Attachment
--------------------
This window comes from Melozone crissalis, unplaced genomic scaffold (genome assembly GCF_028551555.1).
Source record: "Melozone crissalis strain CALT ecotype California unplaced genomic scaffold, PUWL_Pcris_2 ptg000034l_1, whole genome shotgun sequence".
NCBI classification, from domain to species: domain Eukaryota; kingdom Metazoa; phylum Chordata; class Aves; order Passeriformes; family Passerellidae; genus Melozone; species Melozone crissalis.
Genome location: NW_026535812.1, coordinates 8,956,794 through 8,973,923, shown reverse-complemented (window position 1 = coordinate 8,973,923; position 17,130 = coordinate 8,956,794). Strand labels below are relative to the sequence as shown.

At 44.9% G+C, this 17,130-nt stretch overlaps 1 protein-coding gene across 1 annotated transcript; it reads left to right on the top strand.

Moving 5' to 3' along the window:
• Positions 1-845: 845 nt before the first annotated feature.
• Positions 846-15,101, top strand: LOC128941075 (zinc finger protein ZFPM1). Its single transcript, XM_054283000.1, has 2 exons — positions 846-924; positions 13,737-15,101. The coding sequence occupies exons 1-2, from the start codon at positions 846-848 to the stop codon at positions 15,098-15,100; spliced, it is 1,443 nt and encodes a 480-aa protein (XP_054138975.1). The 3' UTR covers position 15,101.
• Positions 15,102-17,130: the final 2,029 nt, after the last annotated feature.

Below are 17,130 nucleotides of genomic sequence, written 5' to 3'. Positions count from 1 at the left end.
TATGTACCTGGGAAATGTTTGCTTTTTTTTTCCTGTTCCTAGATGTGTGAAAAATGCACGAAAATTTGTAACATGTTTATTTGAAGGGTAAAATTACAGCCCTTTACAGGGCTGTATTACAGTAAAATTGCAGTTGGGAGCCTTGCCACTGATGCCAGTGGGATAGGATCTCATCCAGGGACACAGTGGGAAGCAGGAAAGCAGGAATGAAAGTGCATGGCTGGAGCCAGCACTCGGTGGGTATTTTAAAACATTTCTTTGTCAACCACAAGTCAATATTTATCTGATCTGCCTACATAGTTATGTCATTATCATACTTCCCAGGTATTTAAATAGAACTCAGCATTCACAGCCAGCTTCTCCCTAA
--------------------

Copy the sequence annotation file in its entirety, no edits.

This window comes from Melozone crissalis, unplaced genomic scaffold (genome assembly GCF_028551555.1).
Source record: "Melozone crissalis strain CALT ecotype California unplaced genomic scaffold, PUWL_Pcris_2 ptg000034l_1, whole genome shotgun sequence".
NCBI classification, from domain to species: domain Eukaryota; kingdom Metazoa; phylum Chordata; class Aves; order Passeriformes; family Passerellidae; genus Melozone; species Melozone crissalis.
Genome location: NW_026535812.1, coordinates 8,956,794 through 8,973,923, shown reverse-complemented (window position 1 = coordinate 8,973,923; position 17,130 = coordinate 8,956,794). Strand labels below are relative to the sequence as shown.

At 44.9% G+C, this 17,130-nt stretch overlaps 1 protein-coding gene across 1 annotated transcript; it reads left to right on the top strand.

Moving 5' to 3' along the window:
• Positions 1-845: 845 nt before the first annotated feature.
• Positions 846-15,101, top strand: LOC128941075 (zinc finger protein ZFPM1). Its single transcript, XM_054283000.1, has 2 exons — positions 846-924; positions 13,737-15,101. The coding sequence occupies exons 1-2, from the start codon at positions 846-848 to the stop codon at positions 15,098-15,100; spliced, it is 1,443 nt and encodes a 480-aa protein (XP_054138975.1). The 3' UTR covers position 15,101.
• Positions 15,102-17,130: the final 2,029 nt, after the last annotated feature.

Below are 17,130 nucleotides of genomic sequence, written 5' to 3'. Positions count from 1 at the left end.
TATGTACCTGGGAAATGTTTGCTTTTTTTTTCCTGTTCCTAGATGTGTGAAAAATGCACGAAAATTTGTAACATGTTTATTTGAAGGGTAAAATTACAGCCCTTTACAGGGCTGTATTACAGTAAAATTGCAGTTGGGAGCCTTGCCACTGATGCCAGTGGGATAGGATCTCATCCAGGGACACAGTGGGAAGCAGGAAAGCAGGAATGAAAGTGCATGGCTGGAGCCAGCACTCGGTGGGTATTTTAAAACATTTCTTTGTCAACCACAAGTCAATATTTATCTGATCTGCCTACATAGTTATGTCATTATCATACTTCCCAGGTATTTAAATAGAACTCAGCATTCACAGCCAGCTTCTCCCTAA